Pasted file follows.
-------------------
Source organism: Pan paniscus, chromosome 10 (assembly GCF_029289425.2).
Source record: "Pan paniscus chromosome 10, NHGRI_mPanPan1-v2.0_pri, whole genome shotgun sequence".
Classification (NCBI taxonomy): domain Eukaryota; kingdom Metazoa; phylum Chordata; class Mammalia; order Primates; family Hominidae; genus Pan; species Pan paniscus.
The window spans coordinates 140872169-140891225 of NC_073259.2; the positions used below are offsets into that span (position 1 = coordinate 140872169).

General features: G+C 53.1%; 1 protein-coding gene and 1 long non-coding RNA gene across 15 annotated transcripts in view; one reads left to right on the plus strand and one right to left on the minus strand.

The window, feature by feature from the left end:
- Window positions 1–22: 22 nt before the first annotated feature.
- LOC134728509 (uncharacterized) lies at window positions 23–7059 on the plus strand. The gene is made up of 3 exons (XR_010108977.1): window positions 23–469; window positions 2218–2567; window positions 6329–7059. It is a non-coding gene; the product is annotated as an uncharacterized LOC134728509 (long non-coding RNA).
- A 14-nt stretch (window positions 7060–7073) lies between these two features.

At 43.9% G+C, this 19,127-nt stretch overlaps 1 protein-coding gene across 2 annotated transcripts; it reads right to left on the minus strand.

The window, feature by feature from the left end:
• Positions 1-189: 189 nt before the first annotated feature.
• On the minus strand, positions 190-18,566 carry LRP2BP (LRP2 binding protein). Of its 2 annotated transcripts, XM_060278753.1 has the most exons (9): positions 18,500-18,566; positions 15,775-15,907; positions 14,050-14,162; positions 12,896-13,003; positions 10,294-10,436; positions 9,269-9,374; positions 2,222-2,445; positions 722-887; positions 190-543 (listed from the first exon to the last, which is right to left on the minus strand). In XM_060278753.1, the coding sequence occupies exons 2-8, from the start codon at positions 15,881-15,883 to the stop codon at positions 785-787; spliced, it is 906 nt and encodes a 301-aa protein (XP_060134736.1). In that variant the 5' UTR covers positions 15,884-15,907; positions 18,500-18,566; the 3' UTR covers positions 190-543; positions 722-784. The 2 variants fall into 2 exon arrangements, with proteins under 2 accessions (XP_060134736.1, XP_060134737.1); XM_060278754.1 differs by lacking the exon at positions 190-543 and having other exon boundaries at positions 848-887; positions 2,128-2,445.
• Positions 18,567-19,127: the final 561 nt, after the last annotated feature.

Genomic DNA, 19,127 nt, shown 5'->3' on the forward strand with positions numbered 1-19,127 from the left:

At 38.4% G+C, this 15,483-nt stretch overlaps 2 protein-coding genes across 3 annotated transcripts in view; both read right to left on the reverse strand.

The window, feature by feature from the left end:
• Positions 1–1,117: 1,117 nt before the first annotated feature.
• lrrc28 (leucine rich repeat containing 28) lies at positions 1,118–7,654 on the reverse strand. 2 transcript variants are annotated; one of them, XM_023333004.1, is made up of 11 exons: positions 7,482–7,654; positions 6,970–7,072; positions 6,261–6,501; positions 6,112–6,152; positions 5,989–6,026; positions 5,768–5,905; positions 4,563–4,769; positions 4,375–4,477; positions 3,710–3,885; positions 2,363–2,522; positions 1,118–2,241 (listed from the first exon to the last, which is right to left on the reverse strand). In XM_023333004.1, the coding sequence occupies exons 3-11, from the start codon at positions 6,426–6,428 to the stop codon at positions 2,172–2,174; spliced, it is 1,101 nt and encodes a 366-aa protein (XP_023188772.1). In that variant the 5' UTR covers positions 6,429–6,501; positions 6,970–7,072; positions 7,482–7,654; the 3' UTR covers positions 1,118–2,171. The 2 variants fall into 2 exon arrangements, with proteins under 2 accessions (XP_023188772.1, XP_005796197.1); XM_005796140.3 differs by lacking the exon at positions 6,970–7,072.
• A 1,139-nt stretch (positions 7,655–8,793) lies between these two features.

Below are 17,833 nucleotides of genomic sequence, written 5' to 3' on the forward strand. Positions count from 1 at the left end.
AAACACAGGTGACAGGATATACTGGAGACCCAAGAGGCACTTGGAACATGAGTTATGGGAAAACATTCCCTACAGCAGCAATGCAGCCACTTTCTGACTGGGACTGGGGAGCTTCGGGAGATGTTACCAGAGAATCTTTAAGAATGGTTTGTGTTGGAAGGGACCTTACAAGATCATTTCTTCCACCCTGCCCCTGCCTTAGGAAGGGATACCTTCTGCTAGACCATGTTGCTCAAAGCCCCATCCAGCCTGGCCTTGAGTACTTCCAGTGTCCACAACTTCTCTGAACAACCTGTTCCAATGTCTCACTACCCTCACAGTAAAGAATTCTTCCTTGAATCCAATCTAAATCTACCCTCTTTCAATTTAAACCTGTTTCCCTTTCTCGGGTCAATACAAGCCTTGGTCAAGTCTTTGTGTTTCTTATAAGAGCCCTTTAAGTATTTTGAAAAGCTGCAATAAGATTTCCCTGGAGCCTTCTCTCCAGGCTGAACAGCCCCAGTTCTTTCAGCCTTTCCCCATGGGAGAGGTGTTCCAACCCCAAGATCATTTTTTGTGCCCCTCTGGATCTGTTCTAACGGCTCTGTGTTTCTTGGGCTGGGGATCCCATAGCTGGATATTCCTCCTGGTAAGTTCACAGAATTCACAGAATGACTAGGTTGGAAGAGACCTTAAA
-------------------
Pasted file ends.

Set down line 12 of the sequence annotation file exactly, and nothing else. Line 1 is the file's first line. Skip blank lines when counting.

• Positions 1-189: 189 nt before the first annotated feature.